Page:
A report on Central AmericaSouth America and Panama

Guatemala, El Salvador, Honduras, Nicaragua, Costa Rica, Panama and Belize are historically the seven nations in Central America politically, geographically and culturally.
Map of South America showing physical, political, and population characteristics, as per 2018
The seven countries of Central America and their capitals
A composite relief image of South America
Embera girl dressed for a dance
Central America geography
Modern political map of South America
El Chorreron in El Salvador
Los Roques Archipelago, Venezuela
Vasco Núñez de Balboa, a recognized and popular figure of Panamanian history
One of the hanging bridges of the skywalk at the Monteverde Cloud Forest Reserve in Monteverde, Costa Rica disappearing into the clouds
Köppen-Geiger climate classification map for South America
"New Caledonia", the ill-fated Scottish Darien scheme colony in the Bay of Caledonia, west of the Gulf of Darien
Central America and the Caribbean Plate
Map of all tropical cyclone tracks from 1945 to 2006
Santo Domingo Church
Linguistic variations of classic Central American Spanish.
The prehistoric Cueva de las Manos, or "Cave of the Hands", in Argentina
1903 political cartoon. The US government, working with separatists in Panama, engineered a Panamanian declaration of independence from Colombia, then sent US warships and marines to Panama.
Central America map of indigenous people before European contact
The Inca estate of Machu Picchu, Peru is one of the New Seven Wonders of the World.
US President Theodore Roosevelt sitting on a steam shovel at the Panama Canal, 1906
Coat of Arms of the Central American Parliament
Woodcut depicting Italian explorer Amerigo Vespucci's first voyage (1497-98) to the New World, from the first known published edition of Vespucci's 1504 letter to Piero Soderini.
Construction work on the Gaillard Cut of the Panama Canal, 1907
Federal Republic of Central America, 4 Escudos (1835). Struck in the San Jose, Costa Rica mint (697 were minted)
The Inca–Spanish confrontation in the Battle of Cajamarca left thousands of natives dead.
Omar Torrijos (right) with farmers in the Panamanian countryside. The Torrijos government was well known for its policies of land redistribution.
Secretariat of Central American Economic Integration
The Portuguese explorer Pedro Álvares Cabral landing in Brazil in 1500
US President Jimmy Carter shakes hands with General Omar Torrijos after signing the Panama Canal Treaties (September 7, 1977).
The Great Blue Hole off the coast of Belize is a prime ecotourism destination. It is a UNESCO World Heritage Site
Dutch colonial houses in Paramaribo, Suriname
The aftermath of urban warfare during the US invasion of Panama, 1989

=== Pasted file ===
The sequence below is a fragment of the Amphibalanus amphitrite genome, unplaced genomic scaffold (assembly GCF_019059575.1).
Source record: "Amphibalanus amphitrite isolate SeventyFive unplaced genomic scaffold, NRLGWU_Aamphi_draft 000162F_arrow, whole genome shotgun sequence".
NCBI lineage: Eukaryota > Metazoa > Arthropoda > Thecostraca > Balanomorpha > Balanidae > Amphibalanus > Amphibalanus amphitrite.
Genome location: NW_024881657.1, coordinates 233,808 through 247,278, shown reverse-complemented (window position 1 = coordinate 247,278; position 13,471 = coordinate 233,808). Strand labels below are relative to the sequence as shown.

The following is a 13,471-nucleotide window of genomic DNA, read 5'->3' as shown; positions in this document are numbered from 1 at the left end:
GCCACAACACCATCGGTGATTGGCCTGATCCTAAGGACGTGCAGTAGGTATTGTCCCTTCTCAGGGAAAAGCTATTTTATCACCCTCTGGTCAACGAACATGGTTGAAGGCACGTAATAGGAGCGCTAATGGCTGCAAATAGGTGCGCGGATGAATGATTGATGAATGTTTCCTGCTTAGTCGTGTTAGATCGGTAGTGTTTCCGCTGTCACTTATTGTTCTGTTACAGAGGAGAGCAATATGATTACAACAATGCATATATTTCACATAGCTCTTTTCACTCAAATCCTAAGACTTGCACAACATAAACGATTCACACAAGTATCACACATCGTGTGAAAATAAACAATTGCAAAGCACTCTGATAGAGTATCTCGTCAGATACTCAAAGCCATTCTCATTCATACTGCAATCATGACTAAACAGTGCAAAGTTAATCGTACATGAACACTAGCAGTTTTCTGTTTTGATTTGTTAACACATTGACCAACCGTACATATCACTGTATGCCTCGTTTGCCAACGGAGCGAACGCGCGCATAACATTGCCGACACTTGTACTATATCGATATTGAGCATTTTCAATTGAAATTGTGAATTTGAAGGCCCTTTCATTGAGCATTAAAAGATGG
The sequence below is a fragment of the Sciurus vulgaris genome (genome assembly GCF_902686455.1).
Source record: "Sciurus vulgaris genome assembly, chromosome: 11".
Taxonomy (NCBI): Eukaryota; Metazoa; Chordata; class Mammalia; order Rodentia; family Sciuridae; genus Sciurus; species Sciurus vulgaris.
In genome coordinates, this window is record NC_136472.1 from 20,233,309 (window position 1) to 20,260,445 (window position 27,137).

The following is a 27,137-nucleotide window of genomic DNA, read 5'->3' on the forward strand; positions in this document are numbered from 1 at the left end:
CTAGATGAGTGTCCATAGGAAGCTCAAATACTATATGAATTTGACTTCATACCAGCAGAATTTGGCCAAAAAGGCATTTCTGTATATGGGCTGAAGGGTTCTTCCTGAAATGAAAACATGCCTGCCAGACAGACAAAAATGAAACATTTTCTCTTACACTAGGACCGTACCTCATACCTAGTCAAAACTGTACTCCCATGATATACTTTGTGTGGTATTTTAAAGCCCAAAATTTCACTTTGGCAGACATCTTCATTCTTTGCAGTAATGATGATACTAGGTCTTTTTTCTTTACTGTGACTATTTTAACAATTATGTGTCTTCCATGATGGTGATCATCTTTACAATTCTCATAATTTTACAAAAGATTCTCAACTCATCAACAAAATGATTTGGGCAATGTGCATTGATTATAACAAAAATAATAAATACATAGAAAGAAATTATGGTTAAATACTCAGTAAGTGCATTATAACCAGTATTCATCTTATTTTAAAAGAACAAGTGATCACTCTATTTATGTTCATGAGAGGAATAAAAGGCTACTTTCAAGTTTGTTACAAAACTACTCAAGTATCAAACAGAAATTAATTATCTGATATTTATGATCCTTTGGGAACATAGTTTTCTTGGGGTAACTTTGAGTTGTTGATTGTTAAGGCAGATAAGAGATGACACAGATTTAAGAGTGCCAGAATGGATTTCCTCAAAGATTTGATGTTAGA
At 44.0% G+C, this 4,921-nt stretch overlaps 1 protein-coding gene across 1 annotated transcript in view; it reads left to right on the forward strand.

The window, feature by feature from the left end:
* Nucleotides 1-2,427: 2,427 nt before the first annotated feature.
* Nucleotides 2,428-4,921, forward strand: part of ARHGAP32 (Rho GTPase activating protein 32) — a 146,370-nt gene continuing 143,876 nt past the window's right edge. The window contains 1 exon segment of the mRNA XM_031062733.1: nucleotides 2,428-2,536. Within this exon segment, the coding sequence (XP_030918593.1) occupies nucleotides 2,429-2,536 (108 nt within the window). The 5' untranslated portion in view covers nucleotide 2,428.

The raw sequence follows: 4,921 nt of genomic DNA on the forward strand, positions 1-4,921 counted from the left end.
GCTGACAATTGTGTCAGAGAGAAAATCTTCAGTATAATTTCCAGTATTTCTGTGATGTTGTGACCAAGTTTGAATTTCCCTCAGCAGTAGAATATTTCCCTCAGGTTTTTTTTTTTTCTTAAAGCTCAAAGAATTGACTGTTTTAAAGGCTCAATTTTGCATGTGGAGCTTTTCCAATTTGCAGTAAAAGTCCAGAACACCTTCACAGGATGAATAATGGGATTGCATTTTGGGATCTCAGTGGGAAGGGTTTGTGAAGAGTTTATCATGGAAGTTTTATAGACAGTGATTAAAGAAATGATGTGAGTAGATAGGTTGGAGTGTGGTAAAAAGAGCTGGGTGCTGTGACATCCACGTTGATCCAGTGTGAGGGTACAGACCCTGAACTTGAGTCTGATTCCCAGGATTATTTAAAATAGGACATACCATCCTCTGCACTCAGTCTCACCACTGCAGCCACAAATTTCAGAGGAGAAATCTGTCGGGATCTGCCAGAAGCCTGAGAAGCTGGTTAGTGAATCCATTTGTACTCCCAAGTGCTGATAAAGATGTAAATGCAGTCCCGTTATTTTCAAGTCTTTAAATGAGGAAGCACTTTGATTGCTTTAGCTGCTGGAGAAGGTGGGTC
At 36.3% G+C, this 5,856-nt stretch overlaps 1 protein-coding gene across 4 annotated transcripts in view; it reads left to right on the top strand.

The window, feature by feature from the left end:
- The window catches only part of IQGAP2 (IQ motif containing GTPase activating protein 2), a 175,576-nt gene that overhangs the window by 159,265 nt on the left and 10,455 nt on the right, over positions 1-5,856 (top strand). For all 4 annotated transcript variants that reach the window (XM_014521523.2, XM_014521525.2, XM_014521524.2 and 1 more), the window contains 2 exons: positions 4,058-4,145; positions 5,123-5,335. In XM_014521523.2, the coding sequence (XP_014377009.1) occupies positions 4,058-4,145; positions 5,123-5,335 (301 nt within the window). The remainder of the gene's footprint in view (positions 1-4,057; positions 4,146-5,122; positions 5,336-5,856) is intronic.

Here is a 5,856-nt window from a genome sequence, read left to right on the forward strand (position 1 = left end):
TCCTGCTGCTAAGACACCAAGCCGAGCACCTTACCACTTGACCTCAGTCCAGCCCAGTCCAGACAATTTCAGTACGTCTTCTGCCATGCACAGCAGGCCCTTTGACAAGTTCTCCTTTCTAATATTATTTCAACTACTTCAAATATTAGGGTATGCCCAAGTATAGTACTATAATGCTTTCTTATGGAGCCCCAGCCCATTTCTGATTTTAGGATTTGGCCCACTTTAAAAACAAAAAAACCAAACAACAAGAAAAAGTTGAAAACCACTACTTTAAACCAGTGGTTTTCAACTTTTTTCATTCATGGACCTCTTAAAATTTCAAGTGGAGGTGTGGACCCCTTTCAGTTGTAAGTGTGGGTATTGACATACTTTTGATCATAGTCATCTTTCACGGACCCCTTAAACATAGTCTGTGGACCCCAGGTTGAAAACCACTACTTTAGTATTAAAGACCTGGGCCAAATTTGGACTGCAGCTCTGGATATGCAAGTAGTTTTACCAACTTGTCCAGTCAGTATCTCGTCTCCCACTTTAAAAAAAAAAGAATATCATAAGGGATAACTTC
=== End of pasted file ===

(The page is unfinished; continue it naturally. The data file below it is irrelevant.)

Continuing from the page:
Semuc Champey, Guatemala.
A painting of the settlement of Pernambuco in colonial Brazil by Frans Post
British Foreign Secretary Boris Johnson swapped football shirts with the President of Panama, Juan Carlos Varela in London, May 14, 2018.
The city rail in La Ceiba, Honduras is one of the few remaining passenger train services in Central America
A map of the Spanish and Portuguese colonies in the Americas in 1790
A map of Panama
Ancient footprints of Acahualinca, Nicaragua
Public flogging of a slave in 19th-century Brazil.
La Palma, Darién
Stone spheres of Costa Rica
The proclamation of the Independence of Brazil by Prince Pedro on 7 September 1822
The Chagres River
Tazumal, El Salvador
The Guayaquil conference between José de San Martín and Simón Bolívar
Colón Harbor, 2000
Tikal, Guatemala
Coronation of Pedro I as 1st Emperor of Brazil
Panama map of Köppen climate classification
Copan, Honduras
Bernardo O'Higgins swears officially the independence of Chile.
A cooler climate is common in the Panamanian highlands.
Altun Ha, Belize
The Thirty-Three Orientals proclaimed the independence of Cisplatine Province.
The National Assembly of Panama
The United Provinces of Central America
Battle of Fanfa, battle scene in Southern Brazil during the Ragamuffin War
Panama's President-elect Juan Carlos Varela and Vice President Isabel Saint Malo with US Secretary of State John Kerry just before Varela's inauguration in 2014
Federal Republic of Central America
Imperial Brazilian Navy and army troops during the Siege of Paysandú, 1865
GDP per capita development Panama since 1950
National Representation of Central America
The Uruguayan Army at the Battle of Sauce, 1866
A proportional representation of Panama exports, 2019
Greater Republic of Central America
The Imperial Brazilian Army during a procession in Paraguay, 1868
A Panamax ship in transit through the Miraflores locks, Panama Canal
Guatemala
The Chilean Army in the battlefield of the Battle of Chorrillos, 1883
Countries with politicians, public officials or close associates implicated in the Panama Papers leak on April 15, 2016
El Salvador
A German submarine under attack by Brazilian Air Force PBY Catalina, 31 July 1943
Tocumen International Airport, Central America's largest airport
Honduras
Argentine soldiers during the Falklands War
Zapatilla Island, Panama
Nicaragua
The Brazilian Minas Geraes class kindled an Argentine–Brazilian–Chilean naval arms race.
Fortifications on the Caribbean Side of Panama: Portobelo-San Lorenzo were declared a World Heritage Site by UNESCO in 1980.
Costa Rica
Presidents of UNASUR member states at the Second Brasília Summit on 23 May 2008.
Population pyramid, 2016
Panama
Headquarters of the UNASUR in Quito, Ecuador
Panama's population, 1961–2003
Belize
Scheme for geographic regions and subregions used by the United Nations Statistics Division.
Panama City, Panama's capital